The Bank of England today decided to inject another £50bn into its asset purchase facility. Since February, it has already spent £125bn buying bonds from UK investment banks to try and support the credit markets.
Thanks to this and other quantitative easing by the Fed (spending $1.25tn on MBS alone), the ECB (won’t say how much its spending) and other central banks, this has been the best six months ever for investment banks’ fixed income teams.
JP Morgan, for example, made $2.2bn in investment banking fees in the second quarter, which is a record on Wall Street. Goldman Sachs made about $6bn in fixed income trading in the first six months. Barclays Capital made £1bn in profit in the second quarter. Its head of investment banking, who I interviewed a few weeks ago, told me ‘It’s been a phenomenal six months for fixed income.’ HSBC also made the most its ever made in investment banking, making $6.3bn in profit in the first six months. Happy days are here again.
So our present economic system is quite simple really: central banks print money, then give it to private investment banks.
And no one criticizes this enormous free lunch. No one is really even aware it’s going on. Evan Davis on the Today show this morning discussed the BoE’s asset purchase facility, and his two interviewees were a person from the British Chamber of Commerce, and the UK economist of Goldman Sachs. Both were in support of the programme, surprisingly enough. At no point did Davis suggest the facility was a huge free lunch for investment banks. Instead, he concluded ‘it doesn’t seem to do any harm’.
In fact, the only criticism I can find of the asset purchase facility comes from the unlikely source of the head of fixed income research at Schroders, Jamie Stuttard, who says in passing that one of the unintended consequences of the facility will be:
New sellside profits as a direct result of government policy (riddle me this: what will happen to bonuses of RBS traders linked to trading book performance when those traders should be making very neat turns out of the gilt & corporate bond programs ??)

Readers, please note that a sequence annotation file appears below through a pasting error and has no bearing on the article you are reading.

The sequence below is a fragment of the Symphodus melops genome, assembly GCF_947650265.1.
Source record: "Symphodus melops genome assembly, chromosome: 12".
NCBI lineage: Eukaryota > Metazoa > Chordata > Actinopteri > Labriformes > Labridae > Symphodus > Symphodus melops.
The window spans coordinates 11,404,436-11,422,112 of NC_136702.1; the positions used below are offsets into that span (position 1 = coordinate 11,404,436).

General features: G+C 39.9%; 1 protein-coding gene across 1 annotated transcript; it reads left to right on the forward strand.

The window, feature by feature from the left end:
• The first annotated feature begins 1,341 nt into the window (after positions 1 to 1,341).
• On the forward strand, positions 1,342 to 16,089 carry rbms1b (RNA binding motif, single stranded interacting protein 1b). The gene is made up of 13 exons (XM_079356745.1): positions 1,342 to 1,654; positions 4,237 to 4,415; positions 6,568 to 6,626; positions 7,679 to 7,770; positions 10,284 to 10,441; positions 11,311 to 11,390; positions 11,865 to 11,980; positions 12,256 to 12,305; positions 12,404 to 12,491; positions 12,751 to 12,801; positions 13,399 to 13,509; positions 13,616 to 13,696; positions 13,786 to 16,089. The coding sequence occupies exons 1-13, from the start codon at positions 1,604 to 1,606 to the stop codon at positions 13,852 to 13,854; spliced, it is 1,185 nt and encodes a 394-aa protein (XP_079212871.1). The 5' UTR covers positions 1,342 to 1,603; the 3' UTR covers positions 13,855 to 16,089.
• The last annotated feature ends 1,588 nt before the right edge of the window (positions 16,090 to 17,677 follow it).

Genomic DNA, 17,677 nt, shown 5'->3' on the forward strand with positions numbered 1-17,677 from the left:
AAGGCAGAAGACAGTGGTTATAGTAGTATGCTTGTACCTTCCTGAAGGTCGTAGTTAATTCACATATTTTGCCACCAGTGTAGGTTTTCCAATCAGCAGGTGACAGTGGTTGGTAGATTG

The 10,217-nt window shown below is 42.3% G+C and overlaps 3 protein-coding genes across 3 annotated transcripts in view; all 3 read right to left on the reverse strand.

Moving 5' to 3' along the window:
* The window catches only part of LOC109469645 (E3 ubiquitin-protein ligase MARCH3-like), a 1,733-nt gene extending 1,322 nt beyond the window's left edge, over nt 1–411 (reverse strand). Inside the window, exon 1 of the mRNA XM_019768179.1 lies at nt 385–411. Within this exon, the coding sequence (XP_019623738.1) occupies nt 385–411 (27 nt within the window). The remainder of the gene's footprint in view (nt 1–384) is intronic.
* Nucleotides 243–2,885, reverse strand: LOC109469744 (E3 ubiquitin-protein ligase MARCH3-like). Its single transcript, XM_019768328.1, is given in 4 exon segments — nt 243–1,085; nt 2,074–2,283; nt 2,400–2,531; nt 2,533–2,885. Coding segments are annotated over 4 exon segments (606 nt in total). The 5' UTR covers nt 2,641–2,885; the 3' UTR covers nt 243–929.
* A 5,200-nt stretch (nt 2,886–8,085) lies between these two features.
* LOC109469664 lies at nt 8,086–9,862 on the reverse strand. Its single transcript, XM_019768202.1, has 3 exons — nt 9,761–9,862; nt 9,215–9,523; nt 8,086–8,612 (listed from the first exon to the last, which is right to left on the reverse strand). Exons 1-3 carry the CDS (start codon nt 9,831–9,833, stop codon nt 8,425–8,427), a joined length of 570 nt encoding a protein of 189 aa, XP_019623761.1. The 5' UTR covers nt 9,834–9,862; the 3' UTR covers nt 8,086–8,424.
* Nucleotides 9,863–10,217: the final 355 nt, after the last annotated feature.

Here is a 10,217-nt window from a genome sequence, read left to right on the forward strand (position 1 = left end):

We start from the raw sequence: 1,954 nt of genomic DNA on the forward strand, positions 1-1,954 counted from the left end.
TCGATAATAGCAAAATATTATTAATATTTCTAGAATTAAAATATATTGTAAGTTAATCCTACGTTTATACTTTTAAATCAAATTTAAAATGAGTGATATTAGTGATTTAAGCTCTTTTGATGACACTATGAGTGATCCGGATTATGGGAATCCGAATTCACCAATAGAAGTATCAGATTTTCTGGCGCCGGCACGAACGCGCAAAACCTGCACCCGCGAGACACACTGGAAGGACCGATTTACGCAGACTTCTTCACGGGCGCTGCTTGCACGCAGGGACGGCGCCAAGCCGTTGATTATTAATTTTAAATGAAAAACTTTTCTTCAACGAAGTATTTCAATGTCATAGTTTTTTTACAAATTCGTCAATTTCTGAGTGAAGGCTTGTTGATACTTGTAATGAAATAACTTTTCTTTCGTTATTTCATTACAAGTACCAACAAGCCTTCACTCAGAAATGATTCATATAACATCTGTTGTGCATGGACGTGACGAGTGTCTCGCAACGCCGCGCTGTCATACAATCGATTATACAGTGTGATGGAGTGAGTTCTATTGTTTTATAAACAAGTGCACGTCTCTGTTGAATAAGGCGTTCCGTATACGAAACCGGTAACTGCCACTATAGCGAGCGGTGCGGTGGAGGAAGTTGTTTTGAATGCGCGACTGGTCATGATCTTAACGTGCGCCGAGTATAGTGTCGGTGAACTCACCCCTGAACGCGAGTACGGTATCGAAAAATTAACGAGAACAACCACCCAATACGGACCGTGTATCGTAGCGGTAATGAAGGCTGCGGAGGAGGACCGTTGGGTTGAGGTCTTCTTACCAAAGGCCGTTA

A former Blackwater employee and an ex-US Marine who has worked as a security operative for the company have made a series of explosive allegations in sworn statements filed on August 3 in federal court in Virginia.
The two men claim that the company’s owner, Erik Prince, may have murdered or facilitated the murder of individuals who were cooperating with federal authorities investigating the company. The former employee also alleges that Prince “views himself as a Christian crusader tasked with eliminating Muslims and the Islamic faith from the globe,” and that Prince’s companies “encouraged and rewarded the destruction of Iraqi life.”
“Mr Prince intentionally deployed to Iraq certain men who shared his vision of Christian supremacy, knowing and wanting these men to take every available opportunity to murder Iraqis. Many of these men used call signs based on the Knights of the Templar [sic], the warriors who fought the Crusades.”
“Mr Prince generated substantial revenues from participating in the illegal arms trade … [including] on Mr Prince’s private planes.”
The other deposition goes on,
“When I first arrived in Baghdad, I was asked to assist with unloading bags of dog food into the Armory. As I unloaded the bags of dog food, another Blackwater employee opened the bags and pulled out weapons from the dog food. Blackwater was smuggling weapons into Iraq.”